Section 4: Topic 1
The importance of planning
Lack of planning is one of the key reasons why media engagement fails to generate demonstrable impacts. There are two reasons for this:
Missed opportunities. Many researchers don’t identify media opportunities because they don’t have a structured plan for generating impact from their research that could have pre-identified points on their pathway to impact where media could have helped them generate benefits at scale for the people they want to reach. As a result, when opportunities do arise, researchers are ill-prepared to identify or exploit the leads that are generated, or convert them into measurable benefits they could claim as research impact. Researchers who are supported to develop a structured impact plan for their research are able to identify opportunities for media engagement in advance that they might otherwise miss, and identify specific steps that will take them from media engagement to measurable benefits for target groups.
Poor targeting for impact. Without clear impact goals, press offices may prioritise angles and outlets that do little to help generate targeted impacts. To address this, get researchers to tell you the ultimate benefits they want to achieve from their research, and for whom. Ask them to think about how media coverage might help them reach these people to achieve these goals. Based on the impact goals and beneficiaries identified by researchers, prioritise key messages and actions that could be embedded within stories, and identify the type and scope of outlets you will target.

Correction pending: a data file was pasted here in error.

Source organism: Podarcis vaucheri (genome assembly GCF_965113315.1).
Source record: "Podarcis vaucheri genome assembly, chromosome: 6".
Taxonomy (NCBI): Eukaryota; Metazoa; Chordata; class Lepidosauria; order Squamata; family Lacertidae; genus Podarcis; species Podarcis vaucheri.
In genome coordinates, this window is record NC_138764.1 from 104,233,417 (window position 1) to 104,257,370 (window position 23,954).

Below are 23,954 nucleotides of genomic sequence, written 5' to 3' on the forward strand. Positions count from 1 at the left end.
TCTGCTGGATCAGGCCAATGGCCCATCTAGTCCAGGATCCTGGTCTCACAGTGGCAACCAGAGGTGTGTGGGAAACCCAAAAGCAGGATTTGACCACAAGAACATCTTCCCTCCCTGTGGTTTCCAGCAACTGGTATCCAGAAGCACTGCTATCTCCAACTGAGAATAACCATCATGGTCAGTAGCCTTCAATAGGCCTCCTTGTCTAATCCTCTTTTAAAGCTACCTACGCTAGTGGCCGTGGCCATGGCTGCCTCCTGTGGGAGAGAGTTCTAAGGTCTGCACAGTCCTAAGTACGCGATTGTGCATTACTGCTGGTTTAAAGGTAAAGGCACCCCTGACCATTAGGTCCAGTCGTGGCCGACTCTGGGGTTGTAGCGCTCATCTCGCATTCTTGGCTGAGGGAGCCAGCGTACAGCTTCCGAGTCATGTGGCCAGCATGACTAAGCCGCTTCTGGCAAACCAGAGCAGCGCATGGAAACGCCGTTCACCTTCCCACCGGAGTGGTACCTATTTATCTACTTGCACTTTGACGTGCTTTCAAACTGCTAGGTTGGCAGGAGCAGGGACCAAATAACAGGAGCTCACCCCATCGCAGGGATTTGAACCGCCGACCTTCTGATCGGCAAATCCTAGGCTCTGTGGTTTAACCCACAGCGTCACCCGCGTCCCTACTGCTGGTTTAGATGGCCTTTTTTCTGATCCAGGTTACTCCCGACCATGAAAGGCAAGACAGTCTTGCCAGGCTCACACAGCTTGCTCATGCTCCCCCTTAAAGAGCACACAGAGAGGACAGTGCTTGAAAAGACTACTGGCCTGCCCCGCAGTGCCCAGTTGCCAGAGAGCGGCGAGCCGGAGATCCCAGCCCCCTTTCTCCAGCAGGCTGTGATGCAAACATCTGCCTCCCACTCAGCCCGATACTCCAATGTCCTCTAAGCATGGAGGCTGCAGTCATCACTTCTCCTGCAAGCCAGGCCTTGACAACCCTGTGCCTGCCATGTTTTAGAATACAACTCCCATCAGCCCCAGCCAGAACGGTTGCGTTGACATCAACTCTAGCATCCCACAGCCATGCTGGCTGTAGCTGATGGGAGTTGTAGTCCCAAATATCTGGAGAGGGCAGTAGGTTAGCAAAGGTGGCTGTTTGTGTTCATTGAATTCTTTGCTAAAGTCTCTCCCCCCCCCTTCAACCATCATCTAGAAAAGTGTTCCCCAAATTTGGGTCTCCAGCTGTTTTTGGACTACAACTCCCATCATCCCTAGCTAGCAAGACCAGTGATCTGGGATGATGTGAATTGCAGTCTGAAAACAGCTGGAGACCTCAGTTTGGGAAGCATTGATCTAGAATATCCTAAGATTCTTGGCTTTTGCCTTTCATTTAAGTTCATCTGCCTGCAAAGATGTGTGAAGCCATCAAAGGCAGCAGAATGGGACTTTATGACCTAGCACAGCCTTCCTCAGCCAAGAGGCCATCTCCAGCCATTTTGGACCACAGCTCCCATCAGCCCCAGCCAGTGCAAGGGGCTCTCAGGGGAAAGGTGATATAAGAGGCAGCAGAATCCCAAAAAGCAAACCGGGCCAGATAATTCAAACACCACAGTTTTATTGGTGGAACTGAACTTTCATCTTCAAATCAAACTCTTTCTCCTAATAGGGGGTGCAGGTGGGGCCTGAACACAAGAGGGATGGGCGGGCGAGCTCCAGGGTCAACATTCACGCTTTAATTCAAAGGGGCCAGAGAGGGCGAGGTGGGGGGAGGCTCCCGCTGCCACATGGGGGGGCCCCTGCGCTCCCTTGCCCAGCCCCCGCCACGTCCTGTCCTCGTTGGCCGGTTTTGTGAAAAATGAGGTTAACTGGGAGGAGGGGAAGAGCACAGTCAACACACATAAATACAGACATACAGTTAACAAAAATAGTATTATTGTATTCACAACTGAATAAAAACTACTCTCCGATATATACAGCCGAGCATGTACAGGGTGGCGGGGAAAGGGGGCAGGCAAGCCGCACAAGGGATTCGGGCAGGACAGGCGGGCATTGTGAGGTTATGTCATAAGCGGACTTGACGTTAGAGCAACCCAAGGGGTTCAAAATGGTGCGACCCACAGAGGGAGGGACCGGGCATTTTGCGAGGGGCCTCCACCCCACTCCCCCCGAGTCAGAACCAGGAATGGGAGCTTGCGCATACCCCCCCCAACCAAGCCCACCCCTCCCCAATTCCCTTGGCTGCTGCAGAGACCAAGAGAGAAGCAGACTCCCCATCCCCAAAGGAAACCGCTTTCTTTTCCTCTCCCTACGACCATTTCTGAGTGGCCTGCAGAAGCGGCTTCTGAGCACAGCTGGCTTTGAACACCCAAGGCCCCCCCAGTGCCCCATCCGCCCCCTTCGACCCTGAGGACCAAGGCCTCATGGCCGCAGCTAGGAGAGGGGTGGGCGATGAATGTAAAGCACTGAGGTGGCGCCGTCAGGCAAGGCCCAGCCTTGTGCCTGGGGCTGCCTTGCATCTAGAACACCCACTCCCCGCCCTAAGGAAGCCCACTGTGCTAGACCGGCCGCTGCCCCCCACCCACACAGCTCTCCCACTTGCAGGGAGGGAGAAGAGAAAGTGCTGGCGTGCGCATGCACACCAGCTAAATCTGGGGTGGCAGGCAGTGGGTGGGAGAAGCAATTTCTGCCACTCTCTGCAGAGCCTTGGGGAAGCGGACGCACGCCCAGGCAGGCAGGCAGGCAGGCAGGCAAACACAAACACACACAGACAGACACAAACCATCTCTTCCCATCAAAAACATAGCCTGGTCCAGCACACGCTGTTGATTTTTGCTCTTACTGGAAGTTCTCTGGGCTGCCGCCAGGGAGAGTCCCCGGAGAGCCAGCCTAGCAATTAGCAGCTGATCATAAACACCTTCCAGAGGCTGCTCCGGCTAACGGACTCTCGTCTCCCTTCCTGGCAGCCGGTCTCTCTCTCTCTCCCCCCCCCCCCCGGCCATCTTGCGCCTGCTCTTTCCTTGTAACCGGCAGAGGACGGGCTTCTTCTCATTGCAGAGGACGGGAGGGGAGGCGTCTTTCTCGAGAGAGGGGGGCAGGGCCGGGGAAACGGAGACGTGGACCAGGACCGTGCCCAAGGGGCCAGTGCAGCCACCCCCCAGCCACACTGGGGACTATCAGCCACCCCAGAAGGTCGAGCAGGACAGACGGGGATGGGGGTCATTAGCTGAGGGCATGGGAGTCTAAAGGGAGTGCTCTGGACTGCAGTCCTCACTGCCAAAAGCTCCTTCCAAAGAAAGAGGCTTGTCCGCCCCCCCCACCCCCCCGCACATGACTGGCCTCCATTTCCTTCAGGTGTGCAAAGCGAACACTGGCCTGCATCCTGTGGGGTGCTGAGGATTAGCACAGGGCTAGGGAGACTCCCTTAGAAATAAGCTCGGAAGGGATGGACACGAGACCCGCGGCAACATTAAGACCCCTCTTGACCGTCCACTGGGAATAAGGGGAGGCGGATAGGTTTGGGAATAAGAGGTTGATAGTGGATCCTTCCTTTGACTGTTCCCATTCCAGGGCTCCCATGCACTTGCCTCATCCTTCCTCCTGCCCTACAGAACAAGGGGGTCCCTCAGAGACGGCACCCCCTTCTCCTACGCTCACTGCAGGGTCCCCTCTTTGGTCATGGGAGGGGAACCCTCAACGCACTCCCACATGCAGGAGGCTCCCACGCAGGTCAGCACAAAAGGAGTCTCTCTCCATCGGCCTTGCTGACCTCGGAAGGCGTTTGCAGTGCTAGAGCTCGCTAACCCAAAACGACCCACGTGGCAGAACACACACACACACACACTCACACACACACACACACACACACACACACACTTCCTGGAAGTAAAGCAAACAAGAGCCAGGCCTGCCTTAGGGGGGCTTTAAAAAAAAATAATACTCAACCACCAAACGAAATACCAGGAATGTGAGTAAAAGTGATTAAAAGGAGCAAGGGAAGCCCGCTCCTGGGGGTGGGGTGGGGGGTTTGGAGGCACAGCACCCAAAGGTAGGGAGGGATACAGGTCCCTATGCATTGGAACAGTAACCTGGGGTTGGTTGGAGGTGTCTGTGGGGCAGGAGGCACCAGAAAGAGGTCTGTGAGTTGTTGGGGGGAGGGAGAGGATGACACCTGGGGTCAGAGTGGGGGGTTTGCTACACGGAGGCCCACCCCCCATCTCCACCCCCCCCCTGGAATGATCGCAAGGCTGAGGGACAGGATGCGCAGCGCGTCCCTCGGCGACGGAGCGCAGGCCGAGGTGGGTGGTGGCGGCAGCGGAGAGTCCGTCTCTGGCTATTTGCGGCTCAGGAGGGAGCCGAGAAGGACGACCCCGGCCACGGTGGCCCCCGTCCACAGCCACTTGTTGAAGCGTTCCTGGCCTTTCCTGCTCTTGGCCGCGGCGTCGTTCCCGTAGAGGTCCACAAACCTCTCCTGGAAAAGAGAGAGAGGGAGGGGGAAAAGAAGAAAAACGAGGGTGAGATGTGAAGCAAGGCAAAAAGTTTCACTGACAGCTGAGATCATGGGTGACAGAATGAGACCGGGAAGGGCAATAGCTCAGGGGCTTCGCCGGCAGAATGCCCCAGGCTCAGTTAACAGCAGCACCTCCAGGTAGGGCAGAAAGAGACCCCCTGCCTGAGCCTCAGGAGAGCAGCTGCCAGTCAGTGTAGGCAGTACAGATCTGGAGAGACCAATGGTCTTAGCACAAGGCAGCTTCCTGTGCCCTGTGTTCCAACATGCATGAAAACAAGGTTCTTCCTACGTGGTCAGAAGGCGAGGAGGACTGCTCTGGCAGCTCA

Researchers need a plan to generate or identify the media opportunities that are most likely to deliver impacts for the groups that can most benefit from their research. Planning ahead also makes it easier to evidence whether your media engagement actually makes a difference or not.
Logic models are a fast and powerful way of planning for impact in ways you can evidence. By thinking ahead with a tool like the Fast Track Impact Planning Template, it is possible to identify things you would expect to see on the pathway to impact (milestones) and consider indicators of impact or other evidence that might show when expected benefits have been achieved.
There are three steps: 1) you need to identify impact goals; 2) then you need to design media activities that will achieve these goals for specific beneficiaries; and 3) you need to identify indicators to monitor impacts as they arise.